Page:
http://en.wikipedia.org/wiki/3SUM this is the algorithm. I just thought that I can start from the middle, the rationale is that I have the work done not to be due.

I wrote down the value of an example and try to iterate on the outer cycle starting from middle (max value + min value) then down to the lower value, what happen (hand running iterations) is that I never have to consider the excluded item in the preceeding iteration (outer iteration), thus I added a start point keeper array.

This is almost correct, I doubt nobody else had ever tried it, but it look to me no more than n log n complexity, even if it is had to proof. I just paste the algorithm here, please do not blame me, just point out that this is a know solution.

public class Sum3SubQ { private int[] Narray; private int[] CStart; public Sum3SubQ(int N) { Narray = new int[N]; CStart = new int[N]; int Min = -100000; int Max = 100000; for(int i = 0; i<N; i++) { CStart[i] = 0; Narray[i] = Min + (int)(Math.random() * ((Max - Min) + 1)); } } public void FindSum0(){ java.util.Arrays.sort(Narray); int pivot = - Narray[0] - Narray[Narray.length -1]; int idx = -1; for(int i=0;i<Narray.length-1;i++) { if(Narray[i]==pivot) { idx = i; break; } if(Narray[i]>pivot) { idx = i; break; } } if (idx == -1) return; // no solution for (int ai = idx; ai>=0; ai--) { // N/2 at most int bi = Narray.length-1; // last int ci = CStart[bi]; // in this iteration ai is lower, this Narray[ai] is a lower value // thus start at least from the one checked before. while (ai<bi && bi>ci) { if(ci == ai) { ci++; } if(Narray[ai]+Narray[bi]+Narray[ci] == 0) { //sign Cstart[bi] with ci+1 CStart[bi] = ci+1; this.addTriple(ai,bi,ci); bi--; } else if(Narray[ai]+Narray[bi]+Narray[ci] < 0) { CStart[bi] = ci; ci++; } else { bi--; } } } } private void addTriple(int a, int b, int c) { System.out.println("IDX: "+ a +","+ b +","+ c + " Numbers: " + Narray[a] +","+ Narray[b] +","+ Narray[c]); } }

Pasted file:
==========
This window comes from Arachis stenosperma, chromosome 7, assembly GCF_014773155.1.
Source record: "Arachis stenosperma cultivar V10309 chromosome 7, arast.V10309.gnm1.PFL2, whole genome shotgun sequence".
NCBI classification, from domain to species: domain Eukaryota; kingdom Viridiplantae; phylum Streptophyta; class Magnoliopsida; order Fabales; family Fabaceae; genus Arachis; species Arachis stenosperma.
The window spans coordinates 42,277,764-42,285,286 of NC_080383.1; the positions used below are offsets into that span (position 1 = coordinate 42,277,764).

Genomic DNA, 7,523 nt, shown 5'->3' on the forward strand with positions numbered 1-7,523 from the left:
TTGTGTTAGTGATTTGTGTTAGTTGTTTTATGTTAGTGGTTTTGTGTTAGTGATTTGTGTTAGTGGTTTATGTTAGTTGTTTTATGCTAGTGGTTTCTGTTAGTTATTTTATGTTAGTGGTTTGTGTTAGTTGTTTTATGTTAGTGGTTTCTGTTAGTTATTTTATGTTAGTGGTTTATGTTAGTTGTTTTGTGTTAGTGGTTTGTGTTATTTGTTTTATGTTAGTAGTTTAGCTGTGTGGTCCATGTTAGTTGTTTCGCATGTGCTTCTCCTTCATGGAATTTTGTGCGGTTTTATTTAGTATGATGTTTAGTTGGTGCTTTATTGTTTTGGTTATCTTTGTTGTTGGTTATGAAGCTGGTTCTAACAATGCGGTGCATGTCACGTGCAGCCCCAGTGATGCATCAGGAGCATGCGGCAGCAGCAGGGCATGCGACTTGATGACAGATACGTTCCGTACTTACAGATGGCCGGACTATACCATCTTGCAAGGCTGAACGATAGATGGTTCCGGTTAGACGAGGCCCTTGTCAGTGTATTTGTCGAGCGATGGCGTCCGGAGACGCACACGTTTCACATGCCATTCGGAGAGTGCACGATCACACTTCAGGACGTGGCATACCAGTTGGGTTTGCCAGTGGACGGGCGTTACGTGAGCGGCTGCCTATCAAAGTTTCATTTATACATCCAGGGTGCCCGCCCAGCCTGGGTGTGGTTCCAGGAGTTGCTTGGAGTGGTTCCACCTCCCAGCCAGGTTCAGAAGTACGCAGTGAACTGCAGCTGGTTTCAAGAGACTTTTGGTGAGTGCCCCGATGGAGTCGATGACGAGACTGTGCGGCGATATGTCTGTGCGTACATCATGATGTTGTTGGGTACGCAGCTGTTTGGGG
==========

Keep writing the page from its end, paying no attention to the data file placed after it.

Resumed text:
It look correct to me, at least.